Re: WYSIWYM editors

Dave Raggett schreef:
> I appreciate your desire to make it easier to add WYSIWYG editors 
> within blogs, wikis etc. but think that the problem needs a little 
> bounding and this will depend on the context and target audience etc. 
> For very simple word processing features, there is a reasonable body 
> of shared experience on what to expect from wysiwyg editors, but HTML 
> in general offers so many opportunities that implementers are unlikely 
> to agree on the details. For instance, how would you approach the UI 
> for microformats? 

*cough* you mean RDFa? ;p.

Just kidding. Anyway, the current systems for entering rich text 
employed widely on the web consist of entering codes to fully express 
what you want to say. That just needs to improve, in my opinion, because 
it’s annoying. Scripting solutions work, but are not the final solution, 
if you ask me. They are complex, and require a lot of cross-browser 
testing, and if your browser is not included in their testing list 
you’re out of luck. As for what features they offer, I don’t think you 
even need to look as far as microformats, but even simple things part of 
HTML like marking up abbreviations. In a minimal UI, that doesn’t seem 
like something that would be there.

I think it would be best to leave the exact workings and features up to 
the implementation, however it would be good if the the specification 
would stress the importance of allowing to input text using the semantic 
elements, perhaps offer a few ideas to make this most intuitive to the 
user, and not with <br>, <font> and <b>. This would hopefully stimulate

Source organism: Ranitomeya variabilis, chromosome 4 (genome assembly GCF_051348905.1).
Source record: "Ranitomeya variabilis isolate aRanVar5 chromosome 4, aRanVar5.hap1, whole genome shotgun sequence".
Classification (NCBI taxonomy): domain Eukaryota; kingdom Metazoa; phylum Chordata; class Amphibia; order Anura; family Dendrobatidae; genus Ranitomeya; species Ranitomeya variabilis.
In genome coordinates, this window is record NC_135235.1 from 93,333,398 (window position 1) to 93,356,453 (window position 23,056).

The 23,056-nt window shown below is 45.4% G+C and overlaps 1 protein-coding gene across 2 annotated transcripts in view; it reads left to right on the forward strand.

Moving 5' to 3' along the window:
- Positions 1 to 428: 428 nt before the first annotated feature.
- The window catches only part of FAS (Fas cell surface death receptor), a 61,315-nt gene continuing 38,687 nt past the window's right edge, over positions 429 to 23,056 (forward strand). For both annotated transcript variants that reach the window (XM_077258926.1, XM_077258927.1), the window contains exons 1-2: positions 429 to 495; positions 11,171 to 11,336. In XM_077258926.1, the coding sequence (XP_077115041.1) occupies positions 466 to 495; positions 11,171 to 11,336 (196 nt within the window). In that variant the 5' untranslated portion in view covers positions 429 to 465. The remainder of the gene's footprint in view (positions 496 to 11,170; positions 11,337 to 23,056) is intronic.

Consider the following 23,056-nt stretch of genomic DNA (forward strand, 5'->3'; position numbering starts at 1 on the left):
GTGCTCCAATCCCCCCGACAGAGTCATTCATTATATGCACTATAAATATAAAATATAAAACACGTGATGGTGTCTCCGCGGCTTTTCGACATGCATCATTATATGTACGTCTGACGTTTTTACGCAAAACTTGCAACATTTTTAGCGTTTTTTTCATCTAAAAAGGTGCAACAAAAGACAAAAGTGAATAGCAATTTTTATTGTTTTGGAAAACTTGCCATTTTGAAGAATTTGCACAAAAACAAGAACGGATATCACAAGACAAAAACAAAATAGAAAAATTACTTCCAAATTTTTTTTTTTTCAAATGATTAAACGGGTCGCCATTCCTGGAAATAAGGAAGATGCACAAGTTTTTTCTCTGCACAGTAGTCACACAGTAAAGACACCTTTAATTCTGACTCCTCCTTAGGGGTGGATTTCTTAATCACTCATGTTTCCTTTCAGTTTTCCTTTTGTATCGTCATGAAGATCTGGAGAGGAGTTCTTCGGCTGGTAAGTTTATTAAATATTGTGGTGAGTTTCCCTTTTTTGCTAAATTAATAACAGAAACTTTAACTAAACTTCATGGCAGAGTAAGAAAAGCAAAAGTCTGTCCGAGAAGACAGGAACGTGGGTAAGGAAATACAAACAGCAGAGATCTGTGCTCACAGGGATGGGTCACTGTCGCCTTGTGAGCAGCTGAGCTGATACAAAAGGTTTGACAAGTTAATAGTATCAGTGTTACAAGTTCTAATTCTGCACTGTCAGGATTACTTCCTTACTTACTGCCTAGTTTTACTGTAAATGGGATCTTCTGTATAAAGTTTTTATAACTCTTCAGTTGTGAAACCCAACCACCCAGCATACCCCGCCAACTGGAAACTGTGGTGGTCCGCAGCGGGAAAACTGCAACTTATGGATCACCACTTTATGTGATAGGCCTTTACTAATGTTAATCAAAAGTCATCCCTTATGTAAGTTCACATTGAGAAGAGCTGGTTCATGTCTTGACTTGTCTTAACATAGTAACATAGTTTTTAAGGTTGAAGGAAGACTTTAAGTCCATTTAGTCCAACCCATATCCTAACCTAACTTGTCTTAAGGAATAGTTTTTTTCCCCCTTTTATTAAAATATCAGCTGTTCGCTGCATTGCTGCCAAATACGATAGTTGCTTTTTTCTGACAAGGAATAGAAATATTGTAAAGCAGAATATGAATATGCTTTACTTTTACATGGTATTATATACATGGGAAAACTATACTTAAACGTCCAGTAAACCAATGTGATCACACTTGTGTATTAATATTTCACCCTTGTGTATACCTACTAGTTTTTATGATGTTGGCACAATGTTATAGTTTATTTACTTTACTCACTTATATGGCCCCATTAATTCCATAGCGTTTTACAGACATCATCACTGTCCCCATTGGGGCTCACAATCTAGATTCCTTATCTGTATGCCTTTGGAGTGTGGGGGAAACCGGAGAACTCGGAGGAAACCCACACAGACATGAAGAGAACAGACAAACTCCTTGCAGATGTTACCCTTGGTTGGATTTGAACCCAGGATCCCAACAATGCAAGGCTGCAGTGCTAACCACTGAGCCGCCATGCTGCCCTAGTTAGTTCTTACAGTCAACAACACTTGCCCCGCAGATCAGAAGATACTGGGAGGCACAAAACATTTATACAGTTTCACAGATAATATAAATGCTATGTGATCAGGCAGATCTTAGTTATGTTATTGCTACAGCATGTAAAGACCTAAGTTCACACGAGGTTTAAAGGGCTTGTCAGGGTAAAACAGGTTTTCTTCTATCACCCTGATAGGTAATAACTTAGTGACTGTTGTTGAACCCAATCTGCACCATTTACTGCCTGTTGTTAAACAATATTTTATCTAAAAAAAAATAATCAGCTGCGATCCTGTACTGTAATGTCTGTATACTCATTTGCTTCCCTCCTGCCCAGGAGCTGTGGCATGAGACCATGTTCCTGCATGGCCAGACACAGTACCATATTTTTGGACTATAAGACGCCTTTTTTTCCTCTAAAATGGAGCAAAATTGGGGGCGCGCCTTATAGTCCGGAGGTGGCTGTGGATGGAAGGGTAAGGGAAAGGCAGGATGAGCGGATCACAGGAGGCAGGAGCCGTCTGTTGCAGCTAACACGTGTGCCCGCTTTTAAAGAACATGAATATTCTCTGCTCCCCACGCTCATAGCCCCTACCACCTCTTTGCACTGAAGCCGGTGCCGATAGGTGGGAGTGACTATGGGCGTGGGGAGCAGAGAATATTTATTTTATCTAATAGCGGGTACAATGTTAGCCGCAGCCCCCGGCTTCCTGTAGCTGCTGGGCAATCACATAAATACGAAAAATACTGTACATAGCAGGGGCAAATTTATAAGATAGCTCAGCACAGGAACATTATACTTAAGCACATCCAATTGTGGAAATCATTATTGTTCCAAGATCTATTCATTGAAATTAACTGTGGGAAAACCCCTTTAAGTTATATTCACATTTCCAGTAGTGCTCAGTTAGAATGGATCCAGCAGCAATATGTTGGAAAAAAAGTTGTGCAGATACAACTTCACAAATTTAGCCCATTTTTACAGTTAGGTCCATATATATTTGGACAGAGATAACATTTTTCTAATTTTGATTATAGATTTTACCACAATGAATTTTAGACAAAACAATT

convergence on a UI that offers more or less the same editing 
functionality accross implementations.

Furthermore, there should I think be a requirement in the specification 
that implementors provide a way to manually add and modify markup in the 
edited text, so that there is always the opportunity to add or modify 
information in a way that is not supported by the editor.

One final key thing is I think to have script access to the DOM of the 
richt editing control, and also to parts of its interface (where care 
should be taken not to enforce a certain type of interface). That way, 
web site owners who want to provide a way to enter e.g. XFN or FOAF can 
do so.

Adding say buttons to the control’s toolbar might seem the most obvious 
thing to do, but I think one needs to look very much at alternative 
approaches. Some examples: dates can be detected and marked up as such, 
or only offer an hCalendar interface when one is detected. Abbreviations 
can be detected, too, although their meaning is something relatively 
domain-specific. Better typographical characters (‘, ’, “, ”,—, etc) can 
also be fixed up on the fly. When a post is edited, the backend could 
automatically compare the original post with the new post and insert 
time-stamped <del> and <ins> annotations (hiding the <del> items per 
default). These things improve the markup greatly, and don’t burden the 
user at all.

Maybe especially because these things can use a way to be marked up in 
an innovative way, something more advanced than having a toolbar button 
for every HTML feature, it would be better if the user agents did not 
provide means for them if they think they cannot implement said markup 
in a user-friendly way. That way, the community of blog-, forum-, wiki- 
and CMS-developers can experiment with various ways of doing this 
through script.

Just one more interesting thought I had… This might be the feature that 
the common end-user can ‘connect’ with most of all. Editing text is just 
a pain at the moment, and I’m sure many users would appreciate it if 
that would improve. I can see how they would actually start write to web 
site maintainers to ‘check out HTML5, because it lets us write posts so 
much easier’. And it would be relatively simple, just adding an 
attribute (esp. if your backend can already accept HTML). Many other 
things in HTML5, like the forms stuff, is also great of course, but 
would be much more subconscious, people wouldn’t notice it as much, I 
think, because it doesn’t directly address one of their annoyances, but 
rather improves the workflow.

Well anyway.


Ushiko-san! Kimi wa doushite, Ushiko-san nan da!!
Laurens Holst, student, university of Utrecht, the Netherlands.
Website: Backbase employee;

Received on Sunday, 18 March 2007 21:46:42 UTC